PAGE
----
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Nordic Prosody

Proceedings of the Xth Conference, Helsinki 2008

Edited By Martti Vainio, Reijo Aulanko and Olli Aaltonen

This volume contains the revised texts of talks and posters given at the Nordic Prosody X conference, held at the University of Helsinki, in August 2008. The contributions by Scandinavian and other researchers cover a wide range of prosody-related topics from various theoretical and methodological points of view. Although the history of the conference series is Nordic and Scandinavian, the current volume presents studies that are of mainly Baltic origin in the sense that of the eight languages presented in the proceedings only English is not natively spoken around the Baltic Sea. Research issues addressed in the 25 articles include various aspects of speech prosody, their regional variation within and across languages as well as social and idiolectal variation. Speech technology and modelling of prosody are also addressed in more than one article.


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22. Context affects the prosody of second language speech: an exploratory study of Finnish English 227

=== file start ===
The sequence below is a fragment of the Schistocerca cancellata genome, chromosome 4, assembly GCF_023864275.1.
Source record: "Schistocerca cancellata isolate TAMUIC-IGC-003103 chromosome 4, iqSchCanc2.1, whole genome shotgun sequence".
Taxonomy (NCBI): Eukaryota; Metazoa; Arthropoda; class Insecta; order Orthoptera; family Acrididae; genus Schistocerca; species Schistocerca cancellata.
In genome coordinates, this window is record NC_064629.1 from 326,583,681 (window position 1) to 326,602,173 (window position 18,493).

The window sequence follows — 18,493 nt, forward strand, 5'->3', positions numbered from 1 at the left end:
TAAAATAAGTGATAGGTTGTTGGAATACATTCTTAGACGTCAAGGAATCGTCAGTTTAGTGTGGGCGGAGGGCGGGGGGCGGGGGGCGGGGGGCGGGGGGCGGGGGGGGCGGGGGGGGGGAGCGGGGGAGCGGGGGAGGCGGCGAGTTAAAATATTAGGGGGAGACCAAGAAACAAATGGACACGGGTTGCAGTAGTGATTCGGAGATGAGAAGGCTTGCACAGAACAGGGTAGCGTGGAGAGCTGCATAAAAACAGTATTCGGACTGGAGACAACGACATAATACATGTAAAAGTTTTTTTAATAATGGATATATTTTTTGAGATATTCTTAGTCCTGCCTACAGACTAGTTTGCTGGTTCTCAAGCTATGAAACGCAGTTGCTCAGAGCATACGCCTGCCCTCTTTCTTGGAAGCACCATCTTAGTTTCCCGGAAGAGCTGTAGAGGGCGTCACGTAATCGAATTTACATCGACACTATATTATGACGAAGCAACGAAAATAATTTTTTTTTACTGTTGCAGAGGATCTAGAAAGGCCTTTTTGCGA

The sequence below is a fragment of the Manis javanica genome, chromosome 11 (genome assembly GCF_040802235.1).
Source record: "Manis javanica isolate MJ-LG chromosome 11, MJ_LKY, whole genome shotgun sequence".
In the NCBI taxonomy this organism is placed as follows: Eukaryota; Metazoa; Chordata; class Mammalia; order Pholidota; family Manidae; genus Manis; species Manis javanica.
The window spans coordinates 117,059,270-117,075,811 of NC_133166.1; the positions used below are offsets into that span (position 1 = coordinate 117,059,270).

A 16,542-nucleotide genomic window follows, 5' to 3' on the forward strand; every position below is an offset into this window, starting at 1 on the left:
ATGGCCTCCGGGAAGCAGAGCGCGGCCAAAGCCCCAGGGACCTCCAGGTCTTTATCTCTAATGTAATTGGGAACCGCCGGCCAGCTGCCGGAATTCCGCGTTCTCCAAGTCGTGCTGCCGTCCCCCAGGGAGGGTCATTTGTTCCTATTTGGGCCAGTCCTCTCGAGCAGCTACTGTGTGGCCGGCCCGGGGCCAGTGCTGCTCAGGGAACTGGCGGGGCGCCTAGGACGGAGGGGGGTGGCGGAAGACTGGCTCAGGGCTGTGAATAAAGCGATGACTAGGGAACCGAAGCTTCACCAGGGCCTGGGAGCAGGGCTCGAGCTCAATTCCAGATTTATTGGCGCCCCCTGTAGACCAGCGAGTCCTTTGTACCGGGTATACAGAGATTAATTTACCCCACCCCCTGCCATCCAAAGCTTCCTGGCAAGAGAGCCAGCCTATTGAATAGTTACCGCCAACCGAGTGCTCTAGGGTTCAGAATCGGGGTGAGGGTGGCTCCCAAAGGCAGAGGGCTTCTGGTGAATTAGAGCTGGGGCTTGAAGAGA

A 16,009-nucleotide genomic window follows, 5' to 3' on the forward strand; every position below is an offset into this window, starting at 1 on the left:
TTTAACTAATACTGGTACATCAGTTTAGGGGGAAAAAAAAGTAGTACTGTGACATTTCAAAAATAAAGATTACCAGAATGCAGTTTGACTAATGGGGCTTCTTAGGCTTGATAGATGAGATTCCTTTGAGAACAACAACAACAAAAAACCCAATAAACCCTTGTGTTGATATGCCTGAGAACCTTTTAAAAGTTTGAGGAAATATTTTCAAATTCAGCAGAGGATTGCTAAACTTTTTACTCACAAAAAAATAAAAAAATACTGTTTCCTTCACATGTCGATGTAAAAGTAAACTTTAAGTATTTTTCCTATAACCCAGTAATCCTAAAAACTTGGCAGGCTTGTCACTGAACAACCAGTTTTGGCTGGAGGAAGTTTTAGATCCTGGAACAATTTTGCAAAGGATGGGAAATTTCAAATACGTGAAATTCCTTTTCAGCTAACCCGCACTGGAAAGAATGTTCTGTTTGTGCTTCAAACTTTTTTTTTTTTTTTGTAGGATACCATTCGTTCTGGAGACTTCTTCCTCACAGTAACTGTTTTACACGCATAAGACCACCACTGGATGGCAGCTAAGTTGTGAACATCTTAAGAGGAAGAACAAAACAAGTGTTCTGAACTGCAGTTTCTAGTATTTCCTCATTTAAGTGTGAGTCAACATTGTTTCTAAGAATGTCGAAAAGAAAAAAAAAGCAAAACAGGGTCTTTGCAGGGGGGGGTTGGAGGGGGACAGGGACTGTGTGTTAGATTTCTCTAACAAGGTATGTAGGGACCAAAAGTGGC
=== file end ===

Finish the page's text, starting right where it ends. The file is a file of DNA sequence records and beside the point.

CONTEXT AFFECTS THE PROSODY OF SECOND LANGUAGE SPEECH: AN EXPLORATORY STUDY OF FINNISH ENGLISH Juhani Toivanen 1 Introduction Learning prosody can be seen as belonging to the pragmatic aspects of second language acquisition, and it is known that pragmatics is one of the most difficult areas in language learning in general. The non-native speaker is often completely unaware of the negative view native speakers have about “interlanguage prag- matics” differing markedly from the native language conventions. Inadequate second language prosody in particular is very likely to lead to such negative perceptions (Ellis, 1994). In a study of the tone choice and voice quality of dispreferred turns in the English of Finns by Toivanen and Waaramaa (2005), it was found that rising tones, particularly falling-rising pitch patterns, were rare in the Finnish English second language speech. The non-native speakers did not utilize the typical RP (Received Pronunciation) pitch pattern of “polite dissent” when conveying dis- agreeing semantic/lexical content in their English speech. In native English speech, rising and falling-rising tones are usually expected with dispreferred lexical content to mitigate the point of disagreement (Cruttenden, 1997). Further- more, a relevant finding was that the Finnish English speakers were persistent creakers: the dispreferred turns typically ended with a falling tone with creak phonation towards the end of the speaking turn. It was concluded that the Finnish speakers of English investigated in the study largely transferred the typical falling intonation trend with creak phonation of Finnish into their English speech. The use of these...

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